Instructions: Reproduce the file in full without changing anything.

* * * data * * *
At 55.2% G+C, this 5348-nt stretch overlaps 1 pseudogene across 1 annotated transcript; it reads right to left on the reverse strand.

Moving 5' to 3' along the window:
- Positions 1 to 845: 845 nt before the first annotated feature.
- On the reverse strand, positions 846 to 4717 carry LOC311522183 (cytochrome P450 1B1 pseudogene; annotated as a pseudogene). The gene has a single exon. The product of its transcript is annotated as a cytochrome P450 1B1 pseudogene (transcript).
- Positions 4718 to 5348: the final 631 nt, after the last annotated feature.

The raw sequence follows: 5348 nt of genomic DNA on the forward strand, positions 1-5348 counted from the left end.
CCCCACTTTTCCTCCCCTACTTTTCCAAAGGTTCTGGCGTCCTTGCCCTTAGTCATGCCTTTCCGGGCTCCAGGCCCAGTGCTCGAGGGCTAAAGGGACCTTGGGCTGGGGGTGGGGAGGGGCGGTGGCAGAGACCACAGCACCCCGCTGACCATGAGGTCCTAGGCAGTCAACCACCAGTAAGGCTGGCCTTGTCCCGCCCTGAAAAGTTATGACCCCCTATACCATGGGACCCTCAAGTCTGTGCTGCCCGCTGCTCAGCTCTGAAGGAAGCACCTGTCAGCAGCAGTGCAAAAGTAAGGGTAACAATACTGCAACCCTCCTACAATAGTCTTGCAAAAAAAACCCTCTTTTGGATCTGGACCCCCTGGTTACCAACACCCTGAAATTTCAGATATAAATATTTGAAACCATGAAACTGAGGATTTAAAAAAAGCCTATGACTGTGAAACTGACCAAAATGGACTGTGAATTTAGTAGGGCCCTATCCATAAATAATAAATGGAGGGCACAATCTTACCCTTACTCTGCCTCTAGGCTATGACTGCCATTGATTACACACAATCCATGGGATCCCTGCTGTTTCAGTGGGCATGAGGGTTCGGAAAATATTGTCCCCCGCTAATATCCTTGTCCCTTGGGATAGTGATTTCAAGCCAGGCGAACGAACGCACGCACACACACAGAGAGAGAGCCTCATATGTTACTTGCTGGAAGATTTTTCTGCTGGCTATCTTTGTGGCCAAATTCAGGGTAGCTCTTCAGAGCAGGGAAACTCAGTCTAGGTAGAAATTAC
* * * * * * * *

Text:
At 55.2% G+C, this 5348-nt stretch overlaps 1 pseudogene across 1 annotated transcript; it reads right to left on the reverse strand.

Moving 5' to 3' along the window:
- Positions 1 to 845: 845 nt before the first annotated feature.
- On the reverse strand, positions 846 to 4717 carry LOC311522183 (cytochrome P450 1B1 pseudogene; annotated as a pseudogene). The gene has a single exon. The product of its transcript is annotated as a cytochrome P450 1B1 pseudogene (transcript).
- Positions 4718 to 5348: the final 631 nt, after the last annotated feature.

The raw sequence follows: 5348 nt of genomic DNA on the forward strand, positions 1-5348 counted from the left end.
CCCCACTTTTCCTCCCCTACTTTTCCAAAGGTTCTGGCGTCCTTGCCCTTAGTCATGCCTTTCCGGGCTCCAGGCCCAGTGCTCGAGGGCTAAAGGGACCTTGGGCTGGGGGTGGGGAGGGGCGGTGGCAGAGACCACAGCACCCCGCTGACCATGAGGTCCTAGGCAGTCAACCACCAGTAAGGCTGGCCTTGTCCCGCCCTGAAAAGTTATGACCCCCTATACCATGGGACCCTCAAGTCTGTGCTGCCCGCTGCTCAGCTCTGAAGGAAGCACCTGTCAGCAGCAGTGCAAAAGTAAGGGTAACAATACTGCAACCCTCCTACAATAGTCTTGCAAAAAAAACCCTCTTTTGGATCTGGACCCCCTGGTTACCAACACCCTGAAATTTCAGATATAAATATTTGAAACCATGAAACTGAGGATTTAAAAAAAGCCTATGACTGTGAAACTGACCAAAATGGACTGTGAATTTAGTAGGGCCCTATCCATAAATAATAAATGGAGGGCACAATCTTACCCTTACTCTGCCTCTAGGCTATGACTGCCATTGATTACACACAATCCATGGGATCCCTGCTGTTTCAGTGGGCATGAGGGTTCGGAAAATATTGTCCCCCGCTAATATCCTTGTCCCTTGGGATAGTGATTTCAAGCCAGGCGAACGAACGCACGCACACACACAGAGAGAGAGCCTCATATGTTACTTGCTGGAAGATTTTTCTGCTGGCTATCTTTGTGGCCAAATTCAGGGTAGCTCTTCAGAGCAGGGAAACTCAGTCTAGGTAGAAATTAC